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An Old-Fashioned Girl

13. The Sunny Side
"I 'VE won the wager, Tom."
"Did n't know there was one."
"Don't you remember you said Polly would be tired of her teaching and give it up in
three months, and I said she would n't?"
"Well, is n't she?"
"Not a bit of it. I thought she was at one time, and expected every day to have her come
in with a long face, and say she could n't stand it. But somehow, lately, she is always
bright and happy, seems to like her work, and don't have the tired, worried look she
used to at first. The three months are out, so pay up, Tommy."
"All right, what will you have?"
"You may make it gloves. I always need them, and papa looks sober when I want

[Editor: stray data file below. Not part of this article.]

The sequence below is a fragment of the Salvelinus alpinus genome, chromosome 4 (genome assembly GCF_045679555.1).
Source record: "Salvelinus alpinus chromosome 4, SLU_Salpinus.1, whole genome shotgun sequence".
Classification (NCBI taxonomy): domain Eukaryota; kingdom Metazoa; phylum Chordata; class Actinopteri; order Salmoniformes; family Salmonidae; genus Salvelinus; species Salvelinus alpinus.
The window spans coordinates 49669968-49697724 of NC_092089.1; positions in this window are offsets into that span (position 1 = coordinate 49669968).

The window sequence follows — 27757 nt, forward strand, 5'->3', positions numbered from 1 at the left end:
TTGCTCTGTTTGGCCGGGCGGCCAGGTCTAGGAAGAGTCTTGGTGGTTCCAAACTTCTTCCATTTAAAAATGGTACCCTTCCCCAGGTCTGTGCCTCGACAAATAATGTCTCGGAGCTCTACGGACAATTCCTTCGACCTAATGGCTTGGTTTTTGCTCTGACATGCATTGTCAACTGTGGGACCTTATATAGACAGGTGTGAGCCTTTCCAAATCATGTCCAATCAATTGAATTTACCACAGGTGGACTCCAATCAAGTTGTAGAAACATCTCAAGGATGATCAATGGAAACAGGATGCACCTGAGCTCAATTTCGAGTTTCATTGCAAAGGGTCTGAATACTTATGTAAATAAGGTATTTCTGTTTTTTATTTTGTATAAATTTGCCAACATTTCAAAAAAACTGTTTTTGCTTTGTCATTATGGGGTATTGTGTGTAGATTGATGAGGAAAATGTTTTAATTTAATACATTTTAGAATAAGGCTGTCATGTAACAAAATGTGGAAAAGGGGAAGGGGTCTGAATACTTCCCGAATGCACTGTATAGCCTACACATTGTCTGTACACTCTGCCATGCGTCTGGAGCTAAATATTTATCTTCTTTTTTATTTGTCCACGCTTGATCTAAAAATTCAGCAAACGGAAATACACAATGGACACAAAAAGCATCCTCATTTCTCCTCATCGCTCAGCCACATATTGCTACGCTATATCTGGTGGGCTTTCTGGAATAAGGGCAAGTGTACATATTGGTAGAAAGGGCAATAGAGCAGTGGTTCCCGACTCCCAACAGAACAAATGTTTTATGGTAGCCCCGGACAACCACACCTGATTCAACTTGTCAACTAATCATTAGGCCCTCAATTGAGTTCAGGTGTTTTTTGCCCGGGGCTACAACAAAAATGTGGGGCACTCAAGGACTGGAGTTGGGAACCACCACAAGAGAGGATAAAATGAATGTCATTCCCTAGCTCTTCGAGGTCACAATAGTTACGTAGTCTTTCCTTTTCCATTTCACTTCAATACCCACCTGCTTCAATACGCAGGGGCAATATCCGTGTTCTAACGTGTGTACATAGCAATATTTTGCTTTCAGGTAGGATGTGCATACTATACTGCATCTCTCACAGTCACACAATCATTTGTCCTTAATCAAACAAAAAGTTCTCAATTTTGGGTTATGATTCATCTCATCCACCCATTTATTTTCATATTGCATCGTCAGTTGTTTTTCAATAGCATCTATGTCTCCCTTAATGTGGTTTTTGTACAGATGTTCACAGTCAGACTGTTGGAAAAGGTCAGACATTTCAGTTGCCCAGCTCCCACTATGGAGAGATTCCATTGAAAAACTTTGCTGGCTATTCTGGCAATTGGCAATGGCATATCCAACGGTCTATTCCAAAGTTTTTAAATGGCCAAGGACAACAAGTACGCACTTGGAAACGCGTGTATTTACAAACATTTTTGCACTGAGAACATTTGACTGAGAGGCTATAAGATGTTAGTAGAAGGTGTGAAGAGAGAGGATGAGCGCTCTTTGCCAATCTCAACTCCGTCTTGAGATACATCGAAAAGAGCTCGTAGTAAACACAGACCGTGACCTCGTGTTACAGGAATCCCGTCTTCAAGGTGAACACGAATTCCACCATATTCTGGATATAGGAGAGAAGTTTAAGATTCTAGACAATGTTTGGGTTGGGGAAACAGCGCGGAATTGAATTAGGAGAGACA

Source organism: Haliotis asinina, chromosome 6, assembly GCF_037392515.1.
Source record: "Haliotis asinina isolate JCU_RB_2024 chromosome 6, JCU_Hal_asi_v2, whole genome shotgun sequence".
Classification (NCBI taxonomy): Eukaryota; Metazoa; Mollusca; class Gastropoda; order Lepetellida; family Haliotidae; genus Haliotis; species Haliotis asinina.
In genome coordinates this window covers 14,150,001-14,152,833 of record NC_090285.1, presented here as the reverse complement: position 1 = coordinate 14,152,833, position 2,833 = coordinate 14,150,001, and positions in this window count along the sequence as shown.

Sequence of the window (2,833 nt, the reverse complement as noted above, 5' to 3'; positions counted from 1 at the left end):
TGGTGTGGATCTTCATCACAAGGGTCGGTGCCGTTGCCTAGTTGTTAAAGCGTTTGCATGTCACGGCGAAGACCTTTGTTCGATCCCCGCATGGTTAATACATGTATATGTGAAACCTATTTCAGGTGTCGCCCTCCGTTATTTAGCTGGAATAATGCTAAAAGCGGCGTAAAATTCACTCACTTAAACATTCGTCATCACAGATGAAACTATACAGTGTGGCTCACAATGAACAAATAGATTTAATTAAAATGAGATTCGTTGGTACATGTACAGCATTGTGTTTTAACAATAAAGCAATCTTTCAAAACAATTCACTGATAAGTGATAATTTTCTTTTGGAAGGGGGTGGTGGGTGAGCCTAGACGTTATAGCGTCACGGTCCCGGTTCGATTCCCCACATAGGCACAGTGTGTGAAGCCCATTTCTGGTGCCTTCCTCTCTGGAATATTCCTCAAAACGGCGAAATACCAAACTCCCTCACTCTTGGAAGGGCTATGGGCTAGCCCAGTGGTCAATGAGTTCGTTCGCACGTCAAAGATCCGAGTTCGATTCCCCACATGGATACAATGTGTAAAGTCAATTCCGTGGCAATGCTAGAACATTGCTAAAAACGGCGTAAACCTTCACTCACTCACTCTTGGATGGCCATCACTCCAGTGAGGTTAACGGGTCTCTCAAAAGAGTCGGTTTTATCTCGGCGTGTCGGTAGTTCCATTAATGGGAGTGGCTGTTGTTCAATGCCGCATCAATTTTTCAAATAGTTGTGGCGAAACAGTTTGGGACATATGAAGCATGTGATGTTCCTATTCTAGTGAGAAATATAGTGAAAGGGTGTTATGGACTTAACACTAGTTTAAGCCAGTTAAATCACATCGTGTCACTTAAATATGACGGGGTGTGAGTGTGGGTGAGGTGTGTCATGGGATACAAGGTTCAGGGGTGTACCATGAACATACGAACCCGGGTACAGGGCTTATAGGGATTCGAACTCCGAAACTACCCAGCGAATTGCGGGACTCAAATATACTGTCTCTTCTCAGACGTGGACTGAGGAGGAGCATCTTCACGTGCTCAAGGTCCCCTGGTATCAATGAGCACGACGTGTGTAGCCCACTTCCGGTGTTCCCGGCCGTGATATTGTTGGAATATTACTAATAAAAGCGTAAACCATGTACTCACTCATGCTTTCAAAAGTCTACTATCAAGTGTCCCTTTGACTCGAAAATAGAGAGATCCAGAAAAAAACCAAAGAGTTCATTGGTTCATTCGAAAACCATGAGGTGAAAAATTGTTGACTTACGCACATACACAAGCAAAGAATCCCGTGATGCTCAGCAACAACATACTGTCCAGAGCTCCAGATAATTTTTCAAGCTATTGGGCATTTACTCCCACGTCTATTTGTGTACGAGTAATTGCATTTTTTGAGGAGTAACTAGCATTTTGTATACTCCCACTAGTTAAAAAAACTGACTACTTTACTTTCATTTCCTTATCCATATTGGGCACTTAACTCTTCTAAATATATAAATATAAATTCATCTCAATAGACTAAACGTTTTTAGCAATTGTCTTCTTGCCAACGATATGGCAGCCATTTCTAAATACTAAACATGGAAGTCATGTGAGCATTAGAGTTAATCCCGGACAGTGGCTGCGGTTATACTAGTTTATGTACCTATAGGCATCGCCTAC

There was a minute's pause as Fan returned to her practising, and Tom relapsed into
the reverie he was enjoying seated astride of a chair, with his chin on his folded arms.
"Seems to me Polly don't come here as often as she used to," he said, presently.
"No, she seems to be very busy; got some new friends, I believe, old ladies, sewing-
girls, and things of that sort. I miss her, but know she 'll get tired of being goody, and will
come back to me before long."
"Don't be too sure of that, ma'am." Something in Tom's tone made Fan turn round, and
ask, "What do you mean?"
"Well, it strikes me that Sydney is one of Polly's new friends. Have n't you observed that
she is uncommonly jolly, and don't that sort of thing account for it?"
"Nonsense!" said Fanny, sharply.
"Hope it is," coolly returned Tom.
"What put it into your head?" demanded Fanny, twirling round again so that her face
was hidden.